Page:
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the syphon nozzles i have came from junk torpedo heaters. i'm not sure if you have anything like that there, but it's something to keep an eye out for.
everything i know about burners i learned here
http://www.alloyaven...om/vb/forum.php
if you look through the burner engineering section there are several guys making their own syphon nozzles from scratch.
hope that helps
mark

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Howdy folk! This is my first day with an account but iforgeiron has long been one of my main resources for information. I am posting on this thread because I need help. I want to build a small waste oil forge for some basic bladesmithing. Now I'm no expert on the workings of oil forges as I just discovered them last night; but I threw together a quick design on google sketch-up to see what everyone's opinion is. Now remember this is only a very rough draft of the Idea but it atleast gets the general idea of what I want to build out there. Anyway, this would be a gravity fed waste oil forge. the inside of the forge it'self will be lined with durablanket or something of the likes and that is a small firebrick at the bottom. I would be using a blower as my propulsion system obviously. None of this is to scale or far from perfect. I just want to know if the general idea would work and any suggestions are more than welcome. Thanks in advance y'all!

post-24499-0-37257200-1330453344_thumb.j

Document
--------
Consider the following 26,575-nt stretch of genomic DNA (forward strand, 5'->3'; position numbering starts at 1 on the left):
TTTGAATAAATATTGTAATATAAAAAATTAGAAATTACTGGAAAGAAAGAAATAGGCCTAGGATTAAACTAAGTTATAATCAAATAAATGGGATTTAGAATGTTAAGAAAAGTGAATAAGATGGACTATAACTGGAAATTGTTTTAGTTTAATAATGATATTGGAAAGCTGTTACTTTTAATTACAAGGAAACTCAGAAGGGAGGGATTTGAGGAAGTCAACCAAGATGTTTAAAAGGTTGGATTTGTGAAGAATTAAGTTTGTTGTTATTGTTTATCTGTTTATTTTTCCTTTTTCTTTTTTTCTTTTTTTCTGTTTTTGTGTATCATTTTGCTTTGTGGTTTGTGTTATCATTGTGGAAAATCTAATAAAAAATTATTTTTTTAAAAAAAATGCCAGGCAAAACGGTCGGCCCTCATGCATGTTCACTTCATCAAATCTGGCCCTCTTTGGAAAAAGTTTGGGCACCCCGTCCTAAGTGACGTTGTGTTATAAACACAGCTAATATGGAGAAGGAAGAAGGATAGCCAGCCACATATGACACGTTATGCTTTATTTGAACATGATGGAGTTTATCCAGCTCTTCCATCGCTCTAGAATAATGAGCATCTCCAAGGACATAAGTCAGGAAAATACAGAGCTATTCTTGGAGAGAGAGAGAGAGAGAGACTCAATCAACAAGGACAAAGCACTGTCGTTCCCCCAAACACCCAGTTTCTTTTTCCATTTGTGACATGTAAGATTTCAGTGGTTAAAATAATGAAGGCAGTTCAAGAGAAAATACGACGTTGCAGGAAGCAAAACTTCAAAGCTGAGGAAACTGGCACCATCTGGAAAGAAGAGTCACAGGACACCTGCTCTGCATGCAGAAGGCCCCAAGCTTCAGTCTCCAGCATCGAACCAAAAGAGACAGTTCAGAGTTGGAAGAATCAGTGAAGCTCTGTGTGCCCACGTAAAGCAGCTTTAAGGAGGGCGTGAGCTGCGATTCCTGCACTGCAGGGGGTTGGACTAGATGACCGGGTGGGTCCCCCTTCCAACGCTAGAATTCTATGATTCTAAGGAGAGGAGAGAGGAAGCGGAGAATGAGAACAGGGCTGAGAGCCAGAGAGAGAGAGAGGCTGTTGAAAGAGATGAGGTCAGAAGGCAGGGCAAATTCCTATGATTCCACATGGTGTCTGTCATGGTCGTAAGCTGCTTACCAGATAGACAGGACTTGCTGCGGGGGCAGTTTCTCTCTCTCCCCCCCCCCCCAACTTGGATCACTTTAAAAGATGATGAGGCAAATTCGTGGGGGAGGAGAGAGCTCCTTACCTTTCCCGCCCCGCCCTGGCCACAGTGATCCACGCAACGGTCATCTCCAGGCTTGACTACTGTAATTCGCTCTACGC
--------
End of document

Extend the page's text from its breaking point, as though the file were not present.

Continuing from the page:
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Yeah, it'll work -- with a couple caveats. First, you'll need to preheat the forge to a nice orange with something that burns much more easily than oil; propane is a very common choice. You can just inject it right into the tuyere and make a blown burner. Once the forge is hot you can turn on the oil and shut off the propane. (If you want to be able to ignite oil without preheating the forge, it needs to be extremely finely atomized or heated to the point of vaporization. Either of those requires a burner much more complex than what you propose.) Second, in my experience gravity-fed oil is hard to meter consistently. You're forever adjusting the fuel valve.

I suggest you pop over to AlloyAvenue.com and check out the Burner Engineering forum. That's the highest concentration of oil burner devotees that I know of.

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thanks for the suggestion matt. i'll be sure to check that out. if anyone has any suggestions on how i can do that id appretiate it.

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Sure. Hope it's helpful.

if anyone has any suggestions on how i can do that id appretiate it.


How you can do what, exactly?

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Well as you said I need to get the oil atomized to the point that it is combustible. Now here is my major problem and it might be asking a little much but if I can possibly avoid it I would like to keep from using propane or an air-compressor. I saw the video that you posted earlier in the thread and it seems like a great setup but I want something that uses nothing but waste oil and a blower. http://www.backyardmetalcasting.com/oilburners09.html the "brute" shown here is somewhat along the lines of what I had in mind and that might be what I end up building. I just wanted a slightly refined design to it. Also, with this idea what size blower do I need. I might be going for 120-134 cfm but is that not enough or overkill.

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The Brute requires a preheat.

You will not get atomization with just a blower, using any design I have seen. That'd be the Holy Grail of oil burners. Hasn't happened yet. If you want easy atomization, get a used household oil furnace burner. Depending where you live, it may be free. Otherwise, look into the evaporator burners at AlloyAvenue.